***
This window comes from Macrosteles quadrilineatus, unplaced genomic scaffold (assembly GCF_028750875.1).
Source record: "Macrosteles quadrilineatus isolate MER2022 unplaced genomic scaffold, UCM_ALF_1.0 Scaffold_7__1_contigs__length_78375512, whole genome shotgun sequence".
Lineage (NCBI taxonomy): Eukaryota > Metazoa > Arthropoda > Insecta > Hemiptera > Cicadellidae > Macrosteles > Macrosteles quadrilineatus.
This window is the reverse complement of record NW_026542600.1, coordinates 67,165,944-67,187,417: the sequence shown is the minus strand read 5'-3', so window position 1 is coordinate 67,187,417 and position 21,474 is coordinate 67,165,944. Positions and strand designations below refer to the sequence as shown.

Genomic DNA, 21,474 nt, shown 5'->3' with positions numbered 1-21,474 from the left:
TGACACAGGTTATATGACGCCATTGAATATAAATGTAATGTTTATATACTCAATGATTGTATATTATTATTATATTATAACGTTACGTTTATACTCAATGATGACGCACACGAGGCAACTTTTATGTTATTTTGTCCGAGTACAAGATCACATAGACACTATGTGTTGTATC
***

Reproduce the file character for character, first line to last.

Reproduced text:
This window comes from Macrosteles quadrilineatus, unplaced genomic scaffold (assembly GCF_028750875.1).
Source record: "Macrosteles quadrilineatus isolate MER2022 unplaced genomic scaffold, UCM_ALF_1.0 Scaffold_7__1_contigs__length_78375512, whole genome shotgun sequence".
Lineage (NCBI taxonomy): Eukaryota > Metazoa > Arthropoda > Insecta > Hemiptera > Cicadellidae > Macrosteles > Macrosteles quadrilineatus.
This window is the reverse complement of record NW_026542600.1, coordinates 67,165,944-67,187,417: the sequence shown is the minus strand read 5'-3', so window position 1 is coordinate 67,187,417 and position 21,474 is coordinate 67,165,944. Positions and strand designations below refer to the sequence as shown.

Genomic DNA, 21,474 nt, shown 5'->3' with positions numbered 1-21,474 from the left:
TGACACAGGTTATATGACGCCATTGAATATAAATGTAATGTTTATATACTCAATGATTGTATATTATTATTATATTATAACGTTACGTTTATACTCAATGATGACGCACACGAGGCAACTTTTATGTTATTTTGTCCGAGTACAAGATCACATAGACACTATGTGTTGTATC